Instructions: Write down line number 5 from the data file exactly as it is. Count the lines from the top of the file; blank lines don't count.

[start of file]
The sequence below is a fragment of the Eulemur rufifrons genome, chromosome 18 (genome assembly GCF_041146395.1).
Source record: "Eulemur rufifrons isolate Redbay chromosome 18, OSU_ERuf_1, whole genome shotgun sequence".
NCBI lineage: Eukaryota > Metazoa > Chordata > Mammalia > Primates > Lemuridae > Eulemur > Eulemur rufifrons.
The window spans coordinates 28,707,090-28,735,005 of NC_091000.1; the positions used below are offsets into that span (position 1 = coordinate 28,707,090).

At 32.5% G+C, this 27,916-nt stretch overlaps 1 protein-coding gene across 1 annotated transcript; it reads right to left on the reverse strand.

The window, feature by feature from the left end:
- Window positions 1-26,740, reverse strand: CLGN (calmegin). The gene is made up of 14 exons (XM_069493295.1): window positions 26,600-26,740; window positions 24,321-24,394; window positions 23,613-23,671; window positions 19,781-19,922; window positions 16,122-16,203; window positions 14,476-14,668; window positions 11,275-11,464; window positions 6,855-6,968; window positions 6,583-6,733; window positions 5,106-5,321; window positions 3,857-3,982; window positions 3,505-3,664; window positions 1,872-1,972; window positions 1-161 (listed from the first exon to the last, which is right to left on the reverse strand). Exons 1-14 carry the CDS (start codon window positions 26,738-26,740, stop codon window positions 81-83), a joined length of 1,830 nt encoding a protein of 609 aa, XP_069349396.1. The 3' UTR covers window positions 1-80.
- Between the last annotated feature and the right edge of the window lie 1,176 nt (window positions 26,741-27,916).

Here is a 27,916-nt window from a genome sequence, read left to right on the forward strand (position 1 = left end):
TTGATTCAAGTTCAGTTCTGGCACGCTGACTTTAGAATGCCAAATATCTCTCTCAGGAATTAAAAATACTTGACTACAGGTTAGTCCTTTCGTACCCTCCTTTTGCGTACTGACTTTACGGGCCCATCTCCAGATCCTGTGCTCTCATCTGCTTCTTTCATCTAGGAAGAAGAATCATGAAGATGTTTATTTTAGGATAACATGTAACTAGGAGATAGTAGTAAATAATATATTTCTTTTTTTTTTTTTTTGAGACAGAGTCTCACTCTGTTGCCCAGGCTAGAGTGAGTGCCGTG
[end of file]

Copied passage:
At 32.5% G+C, this 27,916-nt stretch overlaps 1 protein-coding gene across 1 annotated transcript; it reads right to left on the reverse strand.